After a lengthy delay of more than a year, Sulphur Springs City Council is expected during Tuesday night’s regular December meeting to consider bids and at long last award a contract for construction of a new Senior Citizens Activity Center on Oak Avenue.
The City Council is also slated to consider on final approval an ordinance changing the speed limit on Mockingbird Lane; purchasing communications equipment, 2 airport ground leases, extending the sanitation collection contract and on first reading of a proposed amendment setting sanitation rates, as well as a Capital Improvement Plan amendment for Ramsey Street during the Tuesday, Dec. 6, 2022 meeting which begins at 7 p.m. in the Municipal Building (City Hall).
Senior Citizens Center
City Manager Marc Maxwell last month advised the City Council that the City of Sulphur Springs would open the bid process for construction of a new Senior Citizens Center on Nov. 16, and anticipated presenting those bids and making a recommendation to the City Council at the regular City Council meeting on Tuesday, Dec. 6, 2022.
The pre-construction process first took longer to receive and approve a final design for the center, then stalled when costs came in significantly higher than originally budgeted in the 2019 bond election, which authorized the city to use EDC funding to pay the note annually for the project as well as improvements at Pacific Park. Waiting ultimately proved advantageous to the city. Officials were able to apply for and was notified in April Texas Department of Housing and Community Affairs had approved a Community Development Block Grant-CV Community Resiliency Program Grant in the amount of $2.4 million grant to pair with the bond funds so the project can be expanded a bit to include not just the budgeted facility, but also some “wants” identified in the planning and design process.
The City then had to wait on a contract from TDHCA, which followed a number of steps before a contract could be issued. In October, Maxwell reported TDHCA had to finish their environmental clearance process, which involves 2 different comment periods. The second comment period was delayed 9 days later than anticipated, concluding Oct. 7 instead of Sept. 28. Maxwell had received and signed the contract with TDHCA by the Nov. 1, 2022, City Council meeting.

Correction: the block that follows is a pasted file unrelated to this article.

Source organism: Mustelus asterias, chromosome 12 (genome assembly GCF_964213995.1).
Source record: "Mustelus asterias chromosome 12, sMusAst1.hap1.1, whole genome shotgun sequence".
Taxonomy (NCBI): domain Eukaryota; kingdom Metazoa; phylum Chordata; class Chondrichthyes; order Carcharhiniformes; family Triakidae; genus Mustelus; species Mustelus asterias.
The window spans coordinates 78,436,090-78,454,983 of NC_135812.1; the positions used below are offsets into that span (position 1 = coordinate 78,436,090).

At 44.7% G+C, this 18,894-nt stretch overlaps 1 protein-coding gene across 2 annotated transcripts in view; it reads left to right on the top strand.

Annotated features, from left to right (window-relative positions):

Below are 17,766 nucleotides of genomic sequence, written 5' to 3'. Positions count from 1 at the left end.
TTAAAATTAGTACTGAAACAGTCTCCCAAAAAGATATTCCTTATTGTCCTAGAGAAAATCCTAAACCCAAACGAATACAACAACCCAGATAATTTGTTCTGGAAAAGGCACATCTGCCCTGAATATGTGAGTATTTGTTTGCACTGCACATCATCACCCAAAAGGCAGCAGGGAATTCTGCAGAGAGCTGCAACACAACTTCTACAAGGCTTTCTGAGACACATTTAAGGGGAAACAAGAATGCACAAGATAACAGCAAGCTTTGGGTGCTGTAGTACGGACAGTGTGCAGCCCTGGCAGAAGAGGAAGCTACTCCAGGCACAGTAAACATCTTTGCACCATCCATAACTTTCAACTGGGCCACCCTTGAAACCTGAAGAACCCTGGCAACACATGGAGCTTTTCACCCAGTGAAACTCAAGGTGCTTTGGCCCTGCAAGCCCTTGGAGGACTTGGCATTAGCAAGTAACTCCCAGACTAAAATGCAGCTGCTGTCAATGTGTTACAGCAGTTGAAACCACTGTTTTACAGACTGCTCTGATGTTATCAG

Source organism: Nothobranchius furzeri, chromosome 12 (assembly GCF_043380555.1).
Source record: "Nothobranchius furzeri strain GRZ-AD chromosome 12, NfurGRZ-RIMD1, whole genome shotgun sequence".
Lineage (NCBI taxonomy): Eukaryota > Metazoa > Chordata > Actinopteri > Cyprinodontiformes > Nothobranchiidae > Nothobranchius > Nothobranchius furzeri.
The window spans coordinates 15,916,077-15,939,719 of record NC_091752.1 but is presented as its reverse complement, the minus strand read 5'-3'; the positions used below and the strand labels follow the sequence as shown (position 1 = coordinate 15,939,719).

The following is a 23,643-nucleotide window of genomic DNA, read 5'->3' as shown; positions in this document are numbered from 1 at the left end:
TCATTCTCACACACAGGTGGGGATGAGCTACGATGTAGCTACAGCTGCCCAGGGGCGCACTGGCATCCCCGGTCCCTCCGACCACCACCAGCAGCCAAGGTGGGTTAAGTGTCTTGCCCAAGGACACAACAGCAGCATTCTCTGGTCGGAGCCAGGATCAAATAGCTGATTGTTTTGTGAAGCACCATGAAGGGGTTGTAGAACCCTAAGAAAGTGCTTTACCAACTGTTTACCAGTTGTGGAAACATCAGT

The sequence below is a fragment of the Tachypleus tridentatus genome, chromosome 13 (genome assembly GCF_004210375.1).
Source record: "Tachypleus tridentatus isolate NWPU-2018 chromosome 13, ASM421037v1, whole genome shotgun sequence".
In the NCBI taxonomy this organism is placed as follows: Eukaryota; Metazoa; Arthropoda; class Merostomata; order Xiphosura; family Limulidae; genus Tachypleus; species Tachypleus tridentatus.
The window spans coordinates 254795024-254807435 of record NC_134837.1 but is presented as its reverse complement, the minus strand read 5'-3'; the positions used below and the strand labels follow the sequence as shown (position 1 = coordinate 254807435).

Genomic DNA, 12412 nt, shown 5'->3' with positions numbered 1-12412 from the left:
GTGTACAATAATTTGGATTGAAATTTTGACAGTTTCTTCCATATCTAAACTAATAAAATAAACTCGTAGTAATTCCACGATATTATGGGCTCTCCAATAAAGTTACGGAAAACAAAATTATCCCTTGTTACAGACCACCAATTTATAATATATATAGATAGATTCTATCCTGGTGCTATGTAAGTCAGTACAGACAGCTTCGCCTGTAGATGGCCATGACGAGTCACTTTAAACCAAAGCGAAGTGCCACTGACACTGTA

Any work performed prior to the inking of the contact for the grant would not be reimbursed or covered by the TDHCA grant. Thus, the City of Sulphur Springs opted to wait, to apply the voter approved funding and grant funding toward construction of the project.
Mockingbird Lane Speed Limit
The City Council will also be asked to consider on second reading an ordinance amending Chapter 25 of the city’s Code of Ordinances, adding section 25-35, which, if approved, would set a prima facie speed limit on Mockingbird Lane. This would only impact the section of Mockingbird Lane south of Interstate 30, from East Shannon Road (south service road) to Posey Lane (SH 11 east).
Sulphur Springs Police Chief Jason Ricketson at the Nov. 1, 2022, City Council meeting presented data collected during a speed survey of Mockingbird Lane, conducted after a City Council member asked him to look into the speed limit on the city street between the Interstate 30 south service road and State Highway 11 east. The councilman had indicated that traffic through that area sometimes backed up, creating traffic congestion in the area at times. A speeding profile was developed by placing a machine that gauges speed of motorists as each vehicle passed it. Information was also pulled from police records regarding traffic crashes at that location.
Using Texas Department of Transportation guides, the study showed the average vehicle was traveling at 33 to 34 mile per hour on that section of Mockingbird Lane (from East Shannon Road to Posey Lane. Of the more than 61,000 vehicles that passed the speed detecting trailer, 85% were rolling at speeds just over the current 30 mph speed limit for Mockingbird Lane, but under 35 mph. Based on the occupation along that stretch of roadway — which is heavily populated, and has a primary school, restaurants and a shopping center — city officials said even without a posted limit, the average person would reasonably slow down to that speed to accommodate the traffic and pedestrians in the area.
The school zone would not be impacted by the proposed ordinance change, as the school speed limit would still be enforced just as it currently is during peak school hours.